Many non-business method software claims are likely to remain patent-eligible even in view of the Alice decision. As we predicted last year, claims that recite improvements to computer technology or non-computer physical features, such as sensors, motors, etc. are still very likely to be patent-eligible. [14] Although not specifically mentioned in the Alice decision, claims where computer or technological implementation is essential are also likely to remain patent-eligible. [15]

Claims directed to computer-implemented business methods are likely to be patent-eligible if they recite a non-conventional use of a computer or improvement to computer or other technology. Claims that recite a business method implemented by a generic computer are currently in a gray area because the Alice Court did not hold that all business methods or methods for organizing human activity are abstract ideas. [16] There is an argument that claims of this type are patent-eligible if they are directed to something other than a “pre-existing fundamental truth” or a “fundamental economic practice.” Subsequent case law will color the gray area.

[1] See Wolfe, et al., “Software Patents Set for Supreme Court Consideration,” Intellectual Property Litigation Report, December 11, 2013, available at; Wolfe, et al., “What is Next for Software Patents?” Cyberspace Lawyer, Volume 18, Issue 7, p. 1, August 2013, also available at

[2] See Alice Corp. Pty. Ltd. v. CLS Bank Int’l, et al., 573 U.S. ____ (2014).

[3] See id. at 2, fn 2; U.S. Patent No. 5,970,479, (“33. A method of exchanging obligations as between parties, each party holding a credit record and a debit record with an exchange institution, the credit records and debit records for exchange of predetermined obligations, the method comprising the steps of: (a) creating a shadow credit record and a shadow debit record for each stakeholder party to be held independently by a supervisory institution from the exchange institutions; (b) obtaining from each exchange institution a start-of-day balance for each shadow credit record and shadow debit record; (c) for every transaction resulting in an exchange obligation, the supervisory institution adjusting each respective party's shadow credit record or shadow debit record, allowing only these transactions that do not result in the value of the shadow debit record being less than the value of the shadow credit record at any time, each said adjustment taking place in chronological order; and (d) at the end-of-day, the supervisory institution instructing ones of the exchange institutions to exchange credits or debits to the credit record and debit record of the respective parties in accordance with the adjustments of the said permitted transactions, the credits and debits being irrevocable, time invariant obligations placed on the exchange institutions.”).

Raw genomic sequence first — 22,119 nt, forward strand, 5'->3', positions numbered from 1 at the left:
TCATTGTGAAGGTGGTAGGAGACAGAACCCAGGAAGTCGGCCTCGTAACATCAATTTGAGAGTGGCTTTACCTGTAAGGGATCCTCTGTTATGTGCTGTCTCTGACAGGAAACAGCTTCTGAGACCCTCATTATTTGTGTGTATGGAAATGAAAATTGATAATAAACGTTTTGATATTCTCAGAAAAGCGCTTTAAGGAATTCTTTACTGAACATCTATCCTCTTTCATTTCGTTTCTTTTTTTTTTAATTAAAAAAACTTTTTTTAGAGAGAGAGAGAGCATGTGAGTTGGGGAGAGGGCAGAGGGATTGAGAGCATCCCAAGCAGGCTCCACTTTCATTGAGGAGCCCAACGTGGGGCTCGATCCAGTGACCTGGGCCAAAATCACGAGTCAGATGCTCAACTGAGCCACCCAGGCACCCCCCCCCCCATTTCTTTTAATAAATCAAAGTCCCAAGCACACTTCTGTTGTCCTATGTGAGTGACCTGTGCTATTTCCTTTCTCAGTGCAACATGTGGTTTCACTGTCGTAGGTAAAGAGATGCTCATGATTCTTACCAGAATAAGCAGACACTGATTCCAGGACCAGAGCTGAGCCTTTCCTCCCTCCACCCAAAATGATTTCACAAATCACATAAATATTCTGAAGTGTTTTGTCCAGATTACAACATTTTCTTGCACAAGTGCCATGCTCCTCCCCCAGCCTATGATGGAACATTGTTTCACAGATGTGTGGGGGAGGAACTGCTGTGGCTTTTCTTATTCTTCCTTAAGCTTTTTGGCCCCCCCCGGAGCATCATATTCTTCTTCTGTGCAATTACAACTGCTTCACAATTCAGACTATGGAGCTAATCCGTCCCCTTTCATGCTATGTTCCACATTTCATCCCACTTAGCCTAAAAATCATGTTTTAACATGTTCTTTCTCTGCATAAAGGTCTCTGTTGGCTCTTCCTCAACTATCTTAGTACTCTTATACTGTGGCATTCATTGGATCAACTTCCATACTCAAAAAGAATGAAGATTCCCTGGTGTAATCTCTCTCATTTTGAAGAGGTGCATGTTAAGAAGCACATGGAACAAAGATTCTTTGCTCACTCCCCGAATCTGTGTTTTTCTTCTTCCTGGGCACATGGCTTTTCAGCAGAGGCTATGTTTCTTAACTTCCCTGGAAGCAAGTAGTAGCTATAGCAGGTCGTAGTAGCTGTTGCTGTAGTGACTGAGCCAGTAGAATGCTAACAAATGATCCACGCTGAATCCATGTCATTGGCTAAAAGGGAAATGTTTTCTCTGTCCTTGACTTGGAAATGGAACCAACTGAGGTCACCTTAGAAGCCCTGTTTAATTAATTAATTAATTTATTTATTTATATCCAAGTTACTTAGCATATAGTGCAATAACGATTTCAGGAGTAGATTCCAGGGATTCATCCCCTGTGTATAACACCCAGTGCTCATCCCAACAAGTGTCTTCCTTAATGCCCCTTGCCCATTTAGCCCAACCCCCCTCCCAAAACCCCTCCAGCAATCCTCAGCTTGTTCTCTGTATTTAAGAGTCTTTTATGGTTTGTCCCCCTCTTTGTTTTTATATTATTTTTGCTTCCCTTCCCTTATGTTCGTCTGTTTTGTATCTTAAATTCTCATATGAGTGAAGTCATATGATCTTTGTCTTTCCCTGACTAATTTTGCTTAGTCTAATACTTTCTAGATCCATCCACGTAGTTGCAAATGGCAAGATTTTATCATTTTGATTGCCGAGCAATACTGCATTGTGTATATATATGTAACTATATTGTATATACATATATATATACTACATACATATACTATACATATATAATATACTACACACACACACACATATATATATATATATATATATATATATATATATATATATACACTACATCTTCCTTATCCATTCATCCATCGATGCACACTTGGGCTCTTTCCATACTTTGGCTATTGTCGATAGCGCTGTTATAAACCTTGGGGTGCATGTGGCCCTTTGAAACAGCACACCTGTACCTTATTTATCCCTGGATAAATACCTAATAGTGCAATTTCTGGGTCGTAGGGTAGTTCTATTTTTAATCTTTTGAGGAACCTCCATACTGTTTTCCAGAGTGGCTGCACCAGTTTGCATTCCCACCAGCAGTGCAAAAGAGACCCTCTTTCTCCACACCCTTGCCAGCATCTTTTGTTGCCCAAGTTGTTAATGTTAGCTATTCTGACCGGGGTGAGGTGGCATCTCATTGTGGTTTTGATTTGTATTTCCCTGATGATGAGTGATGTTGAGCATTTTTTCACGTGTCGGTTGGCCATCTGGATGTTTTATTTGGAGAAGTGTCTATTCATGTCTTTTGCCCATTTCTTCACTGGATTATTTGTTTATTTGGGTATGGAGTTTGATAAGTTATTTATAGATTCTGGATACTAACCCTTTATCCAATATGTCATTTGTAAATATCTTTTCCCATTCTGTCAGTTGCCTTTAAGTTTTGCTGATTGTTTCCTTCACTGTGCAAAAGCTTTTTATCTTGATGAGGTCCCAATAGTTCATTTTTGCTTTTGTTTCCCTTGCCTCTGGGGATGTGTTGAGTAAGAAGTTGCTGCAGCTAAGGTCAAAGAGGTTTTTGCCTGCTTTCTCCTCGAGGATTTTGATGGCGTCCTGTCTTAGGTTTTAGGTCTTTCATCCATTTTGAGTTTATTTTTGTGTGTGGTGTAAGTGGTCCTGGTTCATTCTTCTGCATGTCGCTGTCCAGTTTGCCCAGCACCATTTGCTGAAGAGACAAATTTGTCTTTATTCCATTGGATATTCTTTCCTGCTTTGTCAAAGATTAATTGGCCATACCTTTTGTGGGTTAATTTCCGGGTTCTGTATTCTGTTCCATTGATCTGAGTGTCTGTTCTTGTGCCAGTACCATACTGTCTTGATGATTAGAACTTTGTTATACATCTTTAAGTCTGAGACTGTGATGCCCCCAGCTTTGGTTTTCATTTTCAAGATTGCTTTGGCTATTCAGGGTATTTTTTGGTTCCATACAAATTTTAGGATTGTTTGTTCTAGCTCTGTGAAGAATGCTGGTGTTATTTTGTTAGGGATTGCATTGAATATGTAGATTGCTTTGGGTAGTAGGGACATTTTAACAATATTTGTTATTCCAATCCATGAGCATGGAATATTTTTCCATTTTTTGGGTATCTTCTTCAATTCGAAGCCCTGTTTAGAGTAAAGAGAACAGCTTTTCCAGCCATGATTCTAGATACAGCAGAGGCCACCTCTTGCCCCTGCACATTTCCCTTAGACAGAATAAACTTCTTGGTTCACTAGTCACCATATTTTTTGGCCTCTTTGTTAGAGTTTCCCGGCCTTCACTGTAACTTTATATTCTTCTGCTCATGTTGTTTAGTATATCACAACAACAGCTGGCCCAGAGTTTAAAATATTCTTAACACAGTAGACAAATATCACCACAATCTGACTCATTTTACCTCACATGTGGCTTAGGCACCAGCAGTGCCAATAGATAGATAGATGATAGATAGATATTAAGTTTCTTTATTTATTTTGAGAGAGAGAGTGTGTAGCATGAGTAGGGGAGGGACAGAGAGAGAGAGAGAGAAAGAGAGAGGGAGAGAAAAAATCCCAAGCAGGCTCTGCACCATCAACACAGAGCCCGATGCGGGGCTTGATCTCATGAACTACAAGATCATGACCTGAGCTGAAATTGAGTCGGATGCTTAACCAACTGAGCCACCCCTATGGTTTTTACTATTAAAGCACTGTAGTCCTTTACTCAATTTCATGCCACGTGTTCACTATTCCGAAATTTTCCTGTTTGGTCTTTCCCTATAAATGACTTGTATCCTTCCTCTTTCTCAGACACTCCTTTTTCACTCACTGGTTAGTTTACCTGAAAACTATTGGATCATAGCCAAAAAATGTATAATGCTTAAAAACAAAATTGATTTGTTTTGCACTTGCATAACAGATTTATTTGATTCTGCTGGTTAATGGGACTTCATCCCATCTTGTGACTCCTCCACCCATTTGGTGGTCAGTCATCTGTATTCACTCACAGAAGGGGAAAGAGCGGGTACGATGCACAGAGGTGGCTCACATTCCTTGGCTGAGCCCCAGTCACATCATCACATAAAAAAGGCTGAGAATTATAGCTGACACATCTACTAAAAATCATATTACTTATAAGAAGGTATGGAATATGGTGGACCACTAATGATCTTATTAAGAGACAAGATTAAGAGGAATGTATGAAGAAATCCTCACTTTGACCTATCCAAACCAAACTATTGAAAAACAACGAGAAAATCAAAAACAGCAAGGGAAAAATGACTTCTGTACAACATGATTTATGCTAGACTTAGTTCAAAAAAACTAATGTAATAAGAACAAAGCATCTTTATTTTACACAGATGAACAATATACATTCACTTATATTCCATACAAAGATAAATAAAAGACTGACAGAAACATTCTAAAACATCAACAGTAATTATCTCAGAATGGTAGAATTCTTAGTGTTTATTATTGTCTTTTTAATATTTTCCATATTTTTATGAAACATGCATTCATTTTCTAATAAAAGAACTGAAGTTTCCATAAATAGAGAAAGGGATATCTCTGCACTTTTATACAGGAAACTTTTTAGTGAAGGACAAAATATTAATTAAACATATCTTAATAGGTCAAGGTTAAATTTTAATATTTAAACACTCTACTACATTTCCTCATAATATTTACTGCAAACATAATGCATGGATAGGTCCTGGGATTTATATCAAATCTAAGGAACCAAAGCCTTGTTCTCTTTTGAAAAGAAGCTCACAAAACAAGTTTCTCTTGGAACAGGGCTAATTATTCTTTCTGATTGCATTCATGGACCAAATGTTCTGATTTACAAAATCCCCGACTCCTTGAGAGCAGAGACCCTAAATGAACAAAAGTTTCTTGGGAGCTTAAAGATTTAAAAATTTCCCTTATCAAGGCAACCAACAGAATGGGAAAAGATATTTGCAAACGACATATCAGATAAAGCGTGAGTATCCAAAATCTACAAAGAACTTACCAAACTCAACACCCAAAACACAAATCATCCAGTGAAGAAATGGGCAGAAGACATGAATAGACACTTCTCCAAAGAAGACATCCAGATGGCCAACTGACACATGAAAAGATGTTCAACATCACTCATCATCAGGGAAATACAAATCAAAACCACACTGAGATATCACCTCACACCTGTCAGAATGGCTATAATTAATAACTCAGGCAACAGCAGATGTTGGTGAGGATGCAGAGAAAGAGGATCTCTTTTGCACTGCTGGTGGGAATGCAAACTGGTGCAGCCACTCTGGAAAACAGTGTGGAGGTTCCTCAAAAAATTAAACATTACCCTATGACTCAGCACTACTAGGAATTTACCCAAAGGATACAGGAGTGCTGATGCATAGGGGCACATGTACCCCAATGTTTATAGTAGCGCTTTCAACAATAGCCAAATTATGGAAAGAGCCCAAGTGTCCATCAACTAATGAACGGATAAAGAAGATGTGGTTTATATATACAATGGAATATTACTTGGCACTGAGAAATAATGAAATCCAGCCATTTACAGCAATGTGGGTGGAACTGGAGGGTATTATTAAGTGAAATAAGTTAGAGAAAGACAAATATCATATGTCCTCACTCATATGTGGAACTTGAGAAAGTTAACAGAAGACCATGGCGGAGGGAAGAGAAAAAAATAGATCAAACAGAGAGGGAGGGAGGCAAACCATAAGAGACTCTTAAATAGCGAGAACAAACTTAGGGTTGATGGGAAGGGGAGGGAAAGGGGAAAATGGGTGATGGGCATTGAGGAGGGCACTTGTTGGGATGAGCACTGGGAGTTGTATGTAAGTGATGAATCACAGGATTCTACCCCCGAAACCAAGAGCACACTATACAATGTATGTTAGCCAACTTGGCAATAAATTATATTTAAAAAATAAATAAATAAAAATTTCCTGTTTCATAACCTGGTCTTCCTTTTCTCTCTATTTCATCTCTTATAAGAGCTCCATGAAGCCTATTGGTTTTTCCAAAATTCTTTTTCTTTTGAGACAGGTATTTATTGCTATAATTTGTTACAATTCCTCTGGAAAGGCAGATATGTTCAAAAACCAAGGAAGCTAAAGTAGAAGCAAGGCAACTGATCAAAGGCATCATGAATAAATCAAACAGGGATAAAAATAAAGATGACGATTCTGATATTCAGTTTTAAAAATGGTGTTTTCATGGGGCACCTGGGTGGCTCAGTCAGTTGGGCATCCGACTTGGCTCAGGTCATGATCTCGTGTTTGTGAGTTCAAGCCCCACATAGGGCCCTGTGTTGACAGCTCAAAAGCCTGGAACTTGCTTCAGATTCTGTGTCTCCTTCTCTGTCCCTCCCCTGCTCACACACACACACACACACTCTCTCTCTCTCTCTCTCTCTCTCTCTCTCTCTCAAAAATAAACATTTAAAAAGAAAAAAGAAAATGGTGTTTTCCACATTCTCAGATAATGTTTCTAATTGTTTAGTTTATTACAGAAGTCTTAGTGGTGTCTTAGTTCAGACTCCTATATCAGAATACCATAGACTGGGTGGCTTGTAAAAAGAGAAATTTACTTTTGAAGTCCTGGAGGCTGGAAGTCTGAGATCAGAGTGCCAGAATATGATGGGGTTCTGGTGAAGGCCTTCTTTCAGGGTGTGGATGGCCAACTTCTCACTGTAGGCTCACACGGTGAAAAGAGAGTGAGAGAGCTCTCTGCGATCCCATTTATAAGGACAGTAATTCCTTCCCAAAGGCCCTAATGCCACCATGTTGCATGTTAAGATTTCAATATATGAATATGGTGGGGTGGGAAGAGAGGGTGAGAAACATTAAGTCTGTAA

[4] See Mayo Collaborative Serv. V. Prometheus Lab., Inc., 566 U.S. _____, 132 S. Ct. 1289, 1297 (2012).

[5] See Alice Corp., 573 U.S. _____, slip opinion at 7; Mayo, 132 S. Ct. at 1297.

[6] See Alice Corp., 573 U.S. _____, slip opinion at 7.

[7] See Alice Corp., 573 U.S. _____, slip opinion at 8-9; Bilski v. Kappos, 561 U.S. 593 (2010).

[8] See Alice Corp., 573 U.S. _____, slip opinion at 13.

[9] See Alice Corp., 573 U.S. _____, slip opinion at 10 (internal citations omitted).

[10] See id. at 9.

[11] See id. at 13 (“[T]he mere recitation of a generic computer cannot transform a patent-ineligible abstract idea into a patent-eligible invention.”).

[12] See id. at 15.

[13] See Parker v. Flook, 437 U.S. 584, 594 (1978)([O]nce that algorithm is assumed to be within the prior art, the application, considered as a whole, contains no patentable invention.”); Diamond v. Diehr, 450 U.S. 175 (1981) (“In determining the eligibility of respondents’ claimed process for patent protection under § 101, their claims must be considered as a whole.”); Alice Corp., 573 U.S. _____, slip opinion at 7 (“To answer that question, we consider the elements of each claim both individually and ‘as an ordered combination’ to determine whether the additional elements ‘transform the nature of the claim’ into a patent-eligible application.”).

[14] See Alice Corp., 573 U.S. _____, slip opinion at 15; Wolfe, et al., Cyberspace Lawyer at p. 8.

[15] See Wolfe, et al., Cyberspace Lawyer at p. 8; SiRF Tech., Inc. v. Int’l Trade Comm’n, 601 F.3d 1319 (Fed. Cir. 2010); Research Corp. Techs., Inc. v. Microsoft Corp., 627 F.3d 859 (Fed. Cir. 2010).

[16] See Alice Corp., 573 U.S. _____, slip opinion at 9-10, Alice Corp., U.S. _____, slip opinion at 1 (Sotomayor, J., concurring).


DISCLAIMER: Because of the generality of this update, the information provided herein may not be applicable in all situations and should not be acted upon without specific legal advice based on particular situations.